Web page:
The Giants advised Tuggle not to report to training camp in 1985, as that way they would not have to cut him from the team and he could continue to collect his salary until his contract expired in February 1986. And after his contract expired, the Giants continued to pay for Tuggle's medical insurance. In gratitude for the Giants' generous treatment of him, Tuggle asked one of his friends to send the Giants' owner and general manager a bottle of champagne, "if something happens to me." During 1985, he underwent multiple surgeries, as the cancer spread to his lungs, but to no avail. But he remained convinced he would beat the cancer and he became engaged to his girlfriend, Kathy Cram.
In August 1986, Tuggle asked a couple of friends, including Steve Cacciari, who had been his teammate and roommate for four years at Cal, to go water-skiing with him, before he headed to a clinic in Mexico for experimental treatments. Although his friends thought he was just going to try out his new powerboat, Tuggle had other ideas. "We didn't realize he wanted to ski himself," said Cacciari. "But when he did, there was no stopping him." Cacciari added, "The ski trip was vintage John. He was always like a horse who'd run himself into the ground if you'd let him. When he was first diagnosed, the doctors gave him six months, but John didn't listen. After he'd been back in the hospital with pneumonia and a collapsed lung . . ., the doctors told him they didn't think he was ever going to be able to check out, but 10 days later there he was, playing tennis again. John thought he was bulletproof; he just wanted to live so bad."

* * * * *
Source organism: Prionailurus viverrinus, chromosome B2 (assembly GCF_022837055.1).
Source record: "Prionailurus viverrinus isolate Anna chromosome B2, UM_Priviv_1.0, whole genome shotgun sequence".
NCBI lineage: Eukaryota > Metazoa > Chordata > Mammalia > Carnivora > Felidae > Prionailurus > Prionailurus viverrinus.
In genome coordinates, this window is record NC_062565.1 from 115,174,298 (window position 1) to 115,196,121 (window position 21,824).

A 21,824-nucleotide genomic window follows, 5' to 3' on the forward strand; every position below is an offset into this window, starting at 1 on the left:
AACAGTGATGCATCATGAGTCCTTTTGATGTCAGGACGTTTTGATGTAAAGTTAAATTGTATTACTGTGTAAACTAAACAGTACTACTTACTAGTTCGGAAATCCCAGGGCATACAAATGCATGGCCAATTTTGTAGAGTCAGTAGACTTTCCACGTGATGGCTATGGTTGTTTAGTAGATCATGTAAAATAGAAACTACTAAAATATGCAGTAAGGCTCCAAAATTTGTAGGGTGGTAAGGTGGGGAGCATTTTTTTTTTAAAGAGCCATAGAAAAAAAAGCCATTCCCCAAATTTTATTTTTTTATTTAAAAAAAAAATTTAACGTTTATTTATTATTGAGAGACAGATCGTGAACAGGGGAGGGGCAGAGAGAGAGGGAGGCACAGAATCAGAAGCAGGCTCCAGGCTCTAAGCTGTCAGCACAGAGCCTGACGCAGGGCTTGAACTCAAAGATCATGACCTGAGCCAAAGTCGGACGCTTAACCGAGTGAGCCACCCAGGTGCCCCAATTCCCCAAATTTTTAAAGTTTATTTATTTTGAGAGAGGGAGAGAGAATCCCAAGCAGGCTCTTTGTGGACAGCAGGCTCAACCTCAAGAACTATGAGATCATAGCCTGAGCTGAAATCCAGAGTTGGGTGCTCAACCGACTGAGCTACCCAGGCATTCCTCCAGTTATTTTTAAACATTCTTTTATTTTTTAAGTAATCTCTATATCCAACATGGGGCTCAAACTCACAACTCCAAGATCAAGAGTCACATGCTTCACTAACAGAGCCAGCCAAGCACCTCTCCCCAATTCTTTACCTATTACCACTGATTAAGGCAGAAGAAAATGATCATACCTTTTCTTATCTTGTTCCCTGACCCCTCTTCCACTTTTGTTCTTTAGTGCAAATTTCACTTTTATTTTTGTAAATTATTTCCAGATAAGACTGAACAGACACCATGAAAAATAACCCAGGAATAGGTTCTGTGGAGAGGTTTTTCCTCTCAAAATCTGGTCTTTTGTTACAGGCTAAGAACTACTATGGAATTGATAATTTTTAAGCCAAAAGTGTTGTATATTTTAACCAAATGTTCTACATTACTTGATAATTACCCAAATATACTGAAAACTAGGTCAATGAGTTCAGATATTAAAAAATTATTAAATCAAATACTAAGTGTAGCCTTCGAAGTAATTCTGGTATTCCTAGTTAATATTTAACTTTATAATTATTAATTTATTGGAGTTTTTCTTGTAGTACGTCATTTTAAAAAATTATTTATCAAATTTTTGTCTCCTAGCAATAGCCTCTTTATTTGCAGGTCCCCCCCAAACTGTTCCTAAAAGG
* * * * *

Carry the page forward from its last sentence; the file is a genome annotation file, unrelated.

On August 30, 1986, two weeks after water-skiing with his friends, John Tuggle died in his sleep while undergoing treatment at a clinic in Mexico. His mother and his fiancee were at his side. He was 25 years old.
John Tuggle, 1961-1986: Golden Bear Extraordinaire
Note: Most of the quotations in this story come from an outstanding article about John Tuggle entitled, "Tuggle's Fight Against Time," by Robin Finn, which was published in The New York Times on September 14, 1986. I highly recommend this article to anyone wanting to read more about John Tuggle.
Anonymous, "Irrelevant Week"
Cal Public Relations Dept. Staff, California Football Media Guides, 1980, 1981, 1982, 1983
Finn, Robin, "Tuggle's Fight Against Time," The New York Times, (Sept. 14, 1986)
Nix, J.W., "NFL Draft's Mr. Irrelevant Still Reverberates Impact on Football Today," (Sept. 1, 2011)
Peters, Nick, 100 Years of Blue and Gold, JCP Corp. of Virginia, Virginia Beach, VA (1982)
Sullivan, John, The Big Game, Leisure Press, New York (1983)